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4 Designs IKEA Got Wrong

For every 100 things they get right, they get 1 or 2 wrong...

Jacob Marciniec
pictures of various IKEA pans with arrows pointing to the holes in their handles, and an IKEA SENSUELL pan with its handle circled in red because it has no hole
Why IKEA's most premium pan doesn't have a hole in its handle is a mystery to me...
(original modified)

various IKEA pan handles, pan handle images from ikea.com

Sorry, I don't have a feature image for this post yet!
Image from
DavidRockDesign on Pixabay
(original modified)
March 31, 2022 9:23
March 31, 2022
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April 2, 2022
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I'm partial to IKEA. I love the place almost as much as I love life itself. I dedicated a whole blog post to why everyone should love IKEA.

Nothing gets me riled up faster than someone saying they got a low-quality item from IKEA... Yeah, Denise? Your $1 pair of scissors from IKEA only lasted 6 years of heavy use in your kitchen and office? What a disaster. I feel SoOoOO bad for you.

And this blog post changes nothing. I commend almost every single IKEA design — they are a fixtures of function, quality, and economy.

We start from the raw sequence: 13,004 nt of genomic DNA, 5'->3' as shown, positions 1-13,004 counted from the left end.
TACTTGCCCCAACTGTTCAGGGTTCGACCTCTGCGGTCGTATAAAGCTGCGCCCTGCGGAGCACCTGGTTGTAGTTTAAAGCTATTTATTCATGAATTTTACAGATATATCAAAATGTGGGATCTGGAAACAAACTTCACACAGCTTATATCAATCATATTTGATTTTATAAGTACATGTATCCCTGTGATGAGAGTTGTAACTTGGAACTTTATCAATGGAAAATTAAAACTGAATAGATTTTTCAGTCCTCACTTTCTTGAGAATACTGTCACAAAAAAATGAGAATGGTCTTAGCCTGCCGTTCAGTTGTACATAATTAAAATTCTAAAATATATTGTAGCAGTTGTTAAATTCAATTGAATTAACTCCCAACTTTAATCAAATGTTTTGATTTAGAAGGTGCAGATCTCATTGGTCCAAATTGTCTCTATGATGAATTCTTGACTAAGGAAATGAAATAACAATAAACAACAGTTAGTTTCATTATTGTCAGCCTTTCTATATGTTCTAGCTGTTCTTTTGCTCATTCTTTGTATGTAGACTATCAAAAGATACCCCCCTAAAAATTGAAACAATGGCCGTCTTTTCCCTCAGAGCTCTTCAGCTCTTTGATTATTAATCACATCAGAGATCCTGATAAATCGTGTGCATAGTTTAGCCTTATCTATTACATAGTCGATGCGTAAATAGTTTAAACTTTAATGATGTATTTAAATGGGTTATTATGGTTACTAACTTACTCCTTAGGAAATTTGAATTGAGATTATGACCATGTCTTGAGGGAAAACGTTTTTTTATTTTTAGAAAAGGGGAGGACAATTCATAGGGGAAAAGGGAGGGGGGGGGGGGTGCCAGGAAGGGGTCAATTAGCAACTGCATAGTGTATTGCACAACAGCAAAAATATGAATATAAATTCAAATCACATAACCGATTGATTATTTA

But I can admit that IKEA makes the occasional blunder. For about every 100 things they get right, they get 1 or 2 wrong... Here are 5 IKEA designs I noticed that weren't quite right.

1) No matching bathroom sink/bath faucets (with exceptions).

IKEA RUNSKÄR bath faucet, ikea.com

IKEA makes awesome faucets, sometimes with better warranties than companies which specialize in bathroom plumbing fixtures... but IKEA doesn't make matching bathtub or shower fixtures to go with their sink fixtures.

Bathroom design 101: you should have matching faucet fixtures for the bathtub, shower, and sink.

I am speaking generally here, because IKEA does make at least one series of matching bathroom fixtures: the VOXNAN series (with e.g.: this sink faucet and this shower/bath set).

But IKEA makes many different styles of bathroom sink faucets, and basically none of them have matching shower/bath fixtures.

Of course, there's nothing wrong with thinking outside the box and designing a bathroom with different styles of fixtures, or picking different, but closely-matching fixtures... but the accepted wisdom is that these fixtures should match. IKEA is a company which is all about mass appeal... so I was very surprised to find that they don't make lines of basic fixtures for more than just bathroom sinks.